Additional Influencing Factors Affecting The Google PageRank
Many people have discussed the possibility that things beyond the link structure of the web are considered by the PageRank algorithm ever since Page and Brin published the science behind the rankings. In his patent specs, Page discusses a few additional influencing factors. These include:
- Date of link publication
- Significance of the link
- Distance between web pages
- Visibility of the link
- Link position
The reason additional factors such as these are considered in the PageRank algorithm is the fact that including them leads to a significantly better approximation of human usage deviating from the random surfer model. Considering visibility, position, and significance of the link all allow a better approximation to reality than does the rather static and uninnovative models that require the person to effectively operate as an agent that has no interaction with the website beyond randomly selecting a link on the page.
Of course, these factors were just suggestions on Page’s part, and it’s impossible to run tests to determine whether or not they’ve been incorporated into the Google PageRank algorithm. Because of that, there’s no point in trying to produce a model to replicate behavior that these factors would introduce. Rather, we’ll take a look at how additional influencing factors could be brought into the model, which will reveal quite a bit about how much flexibility Google has in influencing PageRank information after the fact.
Implementing the PageRank algorithm by adding additional ranking factors requires us to modify the algorithm we proposed in the beginning. We can safely make two assumptions: That the PageRank calculations are iterative, and that the number of database queries made during the iterations is minimized for the sake of saving computational time and resources. With that in mind, let’s look at the following extension of the PageRank algorithm:
PR(A) = (1-d) + d (PR(T1)×L(T1,A) + … + PR(Tn)×L(Tn,A))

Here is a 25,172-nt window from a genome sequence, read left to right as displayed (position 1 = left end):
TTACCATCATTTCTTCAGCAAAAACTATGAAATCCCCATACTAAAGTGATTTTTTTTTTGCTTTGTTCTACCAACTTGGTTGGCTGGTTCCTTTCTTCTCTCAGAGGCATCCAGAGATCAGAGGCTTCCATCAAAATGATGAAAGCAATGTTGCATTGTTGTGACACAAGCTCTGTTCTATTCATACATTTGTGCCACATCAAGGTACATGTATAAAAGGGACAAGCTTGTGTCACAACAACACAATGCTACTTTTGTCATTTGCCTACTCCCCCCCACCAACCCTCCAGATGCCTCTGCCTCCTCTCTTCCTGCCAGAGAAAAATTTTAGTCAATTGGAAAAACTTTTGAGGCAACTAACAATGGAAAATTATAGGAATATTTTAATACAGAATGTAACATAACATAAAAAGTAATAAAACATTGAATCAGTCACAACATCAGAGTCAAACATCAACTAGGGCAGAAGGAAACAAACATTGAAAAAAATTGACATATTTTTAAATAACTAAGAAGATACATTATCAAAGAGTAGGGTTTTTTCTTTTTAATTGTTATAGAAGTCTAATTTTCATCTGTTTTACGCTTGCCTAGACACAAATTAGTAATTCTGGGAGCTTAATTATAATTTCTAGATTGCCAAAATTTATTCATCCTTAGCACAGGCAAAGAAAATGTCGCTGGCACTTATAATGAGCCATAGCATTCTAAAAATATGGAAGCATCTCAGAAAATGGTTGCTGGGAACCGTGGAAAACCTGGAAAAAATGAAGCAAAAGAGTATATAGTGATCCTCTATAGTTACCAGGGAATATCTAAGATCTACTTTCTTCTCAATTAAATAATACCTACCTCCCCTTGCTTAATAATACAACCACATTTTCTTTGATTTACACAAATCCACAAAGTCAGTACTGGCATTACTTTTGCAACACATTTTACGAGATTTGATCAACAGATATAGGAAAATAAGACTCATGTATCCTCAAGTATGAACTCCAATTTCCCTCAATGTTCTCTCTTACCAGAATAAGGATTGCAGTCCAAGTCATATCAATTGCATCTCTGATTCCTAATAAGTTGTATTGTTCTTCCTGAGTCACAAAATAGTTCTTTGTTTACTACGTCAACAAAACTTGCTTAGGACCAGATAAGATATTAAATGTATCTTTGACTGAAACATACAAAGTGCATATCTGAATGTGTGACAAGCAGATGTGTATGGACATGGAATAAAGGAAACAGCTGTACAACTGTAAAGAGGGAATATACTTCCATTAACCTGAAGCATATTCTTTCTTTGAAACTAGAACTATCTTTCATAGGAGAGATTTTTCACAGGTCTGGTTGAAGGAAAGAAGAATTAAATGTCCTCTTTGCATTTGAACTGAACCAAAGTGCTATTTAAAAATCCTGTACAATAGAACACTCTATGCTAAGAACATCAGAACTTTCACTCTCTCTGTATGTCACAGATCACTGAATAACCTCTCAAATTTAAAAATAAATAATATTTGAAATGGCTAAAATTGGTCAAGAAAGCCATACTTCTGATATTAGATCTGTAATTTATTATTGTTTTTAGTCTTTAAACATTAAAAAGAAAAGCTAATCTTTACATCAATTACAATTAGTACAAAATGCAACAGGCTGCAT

This looks much the same as before, but with one new addition. The function L(x, y) returns the evaluation of a page x that points to page y. This takes into consideration the number of links between the two, outbound links from each page, and inbound links to each page. This allows for a very holistic evaluation of websites that is organic enough to reflect human tendencies, but mechanical enough to be easily automated.
Different Link Evaluations
Page mentions visibility and positions of links as two influencing factors. This is sensible, because the visibility and position of a link are obviously huge influencing factors in how frequently a surfer actually clicks them. It’s impossible to have a truly random human surfer: A hidden link will never be followed, and a link at the bottom of a page that has to be scrolled to to be seen will, similarly, be followed less frequently than links towards the top of the page. It’s rather difficult to evaluate PageRank as a function of positions coded in CSS and HTML, so instead, we’ll look at a model that assigns a probability of being followed to each link on the page.
One way to create such a model is to imagine a website with pages A, B, and C, all of which are linked to each other. The idea of probabilities can be realized by assigning integer values that scale with visibilities and positions that make the link easier to see. We might assign a link from B to A a value of 3 if it is present at the top of a page and is bold. Let’s assign probabilities to these sites that allow us to write the following equations:
X(A,B) × Y(A,B) = 1 × 3 = 3
X(A,C) × Y(A,C) = 1 × 1 = 1
X(B,A) × Y(B,A) = 2 × 3 = 6
X(B,C) × Y(B,C) = 2 × 1 = 2
X(C,A) × Y(C,A) = 2 × 3 = 6
X(C,B) × Y(C,B) = 2 × 1 = 2
Because we have to consider the total number of evaluated links on the page as opposed to just the links on a particular page, we must write these weighted quotients:
Z(A) = X(A,B) × Y(A,B) + X(A,C) × Y(A,C) = 4
Z(B) = X(B,A) × Y(B,A) + X(B,C) × Y(B,C) = 8
Z(C) = X(C,A) × Y(C,A) + X(C,B) × Y(C,B) = 8
The values of our L(,) equations work out to the following:
L(A,B) = 0.75
L(A,C) = 0.25
L(B,A) = 0.75
L(B,C) = 0.25
L(C,A) = 0.75
L(C,B) = 0.25
With our standard d = 0.5, we get:
PR(A) = 0.5 + 0.5 (0.75 PR(B) + O.75 PR(C))
PR(B) = 0.5 + 0.5 (0.75 PR(A) + 0.25 PR(C))
PR(C) = 0.5 + 0.5 (0.25 PR(A) + 0.25 PR(B))
. . . Which gives us:
PR(A) = 819/693
PR(B) = 721/693
PR(C) = 539/693
Whew! That was a lot of math. But, there’s definitely a lot to learn from the conclusions. Let’s take a look. First, we can see that page A has the highest rank by far. This is because A receives a more highly rated link from B and C than B and C do from each other. Another interesting fact is that the sum of the PageRanks equals 3 (2079/693). In other words, the sum of the PRs matches the total number of pages. This allows us to do away with the need for normalization and just consider the pages of the sites under consideration. This allows us to minimize the amount of work that needs to be done in ranking and focus instead on dealing with the page rankings, rather than generating them, a wonderful boon for anyone involved in development.